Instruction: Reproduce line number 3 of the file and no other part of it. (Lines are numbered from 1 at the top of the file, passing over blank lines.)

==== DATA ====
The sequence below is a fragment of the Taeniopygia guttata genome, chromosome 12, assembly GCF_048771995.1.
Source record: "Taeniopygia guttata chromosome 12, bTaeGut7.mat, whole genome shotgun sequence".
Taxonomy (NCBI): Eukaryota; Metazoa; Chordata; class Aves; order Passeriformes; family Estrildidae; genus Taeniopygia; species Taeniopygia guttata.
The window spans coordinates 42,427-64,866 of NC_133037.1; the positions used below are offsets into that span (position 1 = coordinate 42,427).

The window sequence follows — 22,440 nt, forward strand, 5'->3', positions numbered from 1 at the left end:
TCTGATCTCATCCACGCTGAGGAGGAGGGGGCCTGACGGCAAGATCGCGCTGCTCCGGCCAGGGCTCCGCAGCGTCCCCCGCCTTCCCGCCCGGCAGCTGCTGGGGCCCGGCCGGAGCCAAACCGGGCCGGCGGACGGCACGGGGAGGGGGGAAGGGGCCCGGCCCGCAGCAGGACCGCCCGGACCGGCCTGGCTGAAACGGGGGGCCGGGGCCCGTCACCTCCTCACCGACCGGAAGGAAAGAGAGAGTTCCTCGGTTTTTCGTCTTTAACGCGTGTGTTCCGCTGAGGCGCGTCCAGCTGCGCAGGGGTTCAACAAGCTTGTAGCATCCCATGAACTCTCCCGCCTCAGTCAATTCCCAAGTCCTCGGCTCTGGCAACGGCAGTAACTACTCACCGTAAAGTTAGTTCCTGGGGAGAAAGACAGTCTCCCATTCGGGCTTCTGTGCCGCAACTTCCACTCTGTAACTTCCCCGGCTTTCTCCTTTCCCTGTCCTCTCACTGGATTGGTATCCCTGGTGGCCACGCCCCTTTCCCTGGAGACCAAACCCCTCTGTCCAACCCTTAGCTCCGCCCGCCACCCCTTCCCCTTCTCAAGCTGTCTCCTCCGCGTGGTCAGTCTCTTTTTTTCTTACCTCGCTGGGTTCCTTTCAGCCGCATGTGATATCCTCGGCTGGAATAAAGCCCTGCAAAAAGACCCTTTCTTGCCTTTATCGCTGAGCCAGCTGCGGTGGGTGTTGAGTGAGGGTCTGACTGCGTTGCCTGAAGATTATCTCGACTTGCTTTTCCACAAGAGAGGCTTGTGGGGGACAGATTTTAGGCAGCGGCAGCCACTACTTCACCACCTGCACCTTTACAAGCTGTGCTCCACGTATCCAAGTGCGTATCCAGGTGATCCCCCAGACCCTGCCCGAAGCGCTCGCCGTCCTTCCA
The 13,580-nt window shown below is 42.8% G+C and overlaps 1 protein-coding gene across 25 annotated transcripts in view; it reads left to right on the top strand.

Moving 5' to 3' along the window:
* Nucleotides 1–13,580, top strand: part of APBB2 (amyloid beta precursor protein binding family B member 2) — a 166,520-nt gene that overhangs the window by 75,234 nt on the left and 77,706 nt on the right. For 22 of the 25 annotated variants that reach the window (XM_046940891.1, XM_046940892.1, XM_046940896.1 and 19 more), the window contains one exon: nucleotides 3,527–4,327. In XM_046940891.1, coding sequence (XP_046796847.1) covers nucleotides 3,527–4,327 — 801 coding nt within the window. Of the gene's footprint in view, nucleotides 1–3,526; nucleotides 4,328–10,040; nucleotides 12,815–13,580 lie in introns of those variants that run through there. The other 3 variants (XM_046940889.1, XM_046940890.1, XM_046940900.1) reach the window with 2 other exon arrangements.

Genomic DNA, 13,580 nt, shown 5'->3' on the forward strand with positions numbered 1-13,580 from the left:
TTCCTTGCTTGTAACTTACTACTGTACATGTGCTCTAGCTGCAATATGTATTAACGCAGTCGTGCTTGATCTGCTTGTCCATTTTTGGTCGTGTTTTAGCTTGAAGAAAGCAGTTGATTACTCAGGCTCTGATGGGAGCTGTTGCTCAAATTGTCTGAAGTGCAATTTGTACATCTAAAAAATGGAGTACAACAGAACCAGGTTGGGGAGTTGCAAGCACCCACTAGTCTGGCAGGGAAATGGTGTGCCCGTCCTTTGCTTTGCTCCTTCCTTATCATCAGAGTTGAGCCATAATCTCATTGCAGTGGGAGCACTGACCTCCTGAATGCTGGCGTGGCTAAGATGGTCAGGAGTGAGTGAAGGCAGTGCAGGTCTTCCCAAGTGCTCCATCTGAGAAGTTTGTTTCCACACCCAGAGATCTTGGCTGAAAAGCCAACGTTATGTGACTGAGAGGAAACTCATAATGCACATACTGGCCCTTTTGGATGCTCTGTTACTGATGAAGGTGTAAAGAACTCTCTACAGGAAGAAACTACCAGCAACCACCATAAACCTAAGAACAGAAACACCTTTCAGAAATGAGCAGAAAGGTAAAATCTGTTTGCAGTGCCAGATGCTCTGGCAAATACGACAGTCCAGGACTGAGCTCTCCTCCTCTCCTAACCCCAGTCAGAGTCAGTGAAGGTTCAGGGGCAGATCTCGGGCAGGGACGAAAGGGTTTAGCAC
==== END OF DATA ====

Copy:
Taxonomy (NCBI): Eukaryota; Metazoa; Chordata; class Aves; order Passeriformes; family Estrildidae; genus Taeniopygia; species Taeniopygia guttata.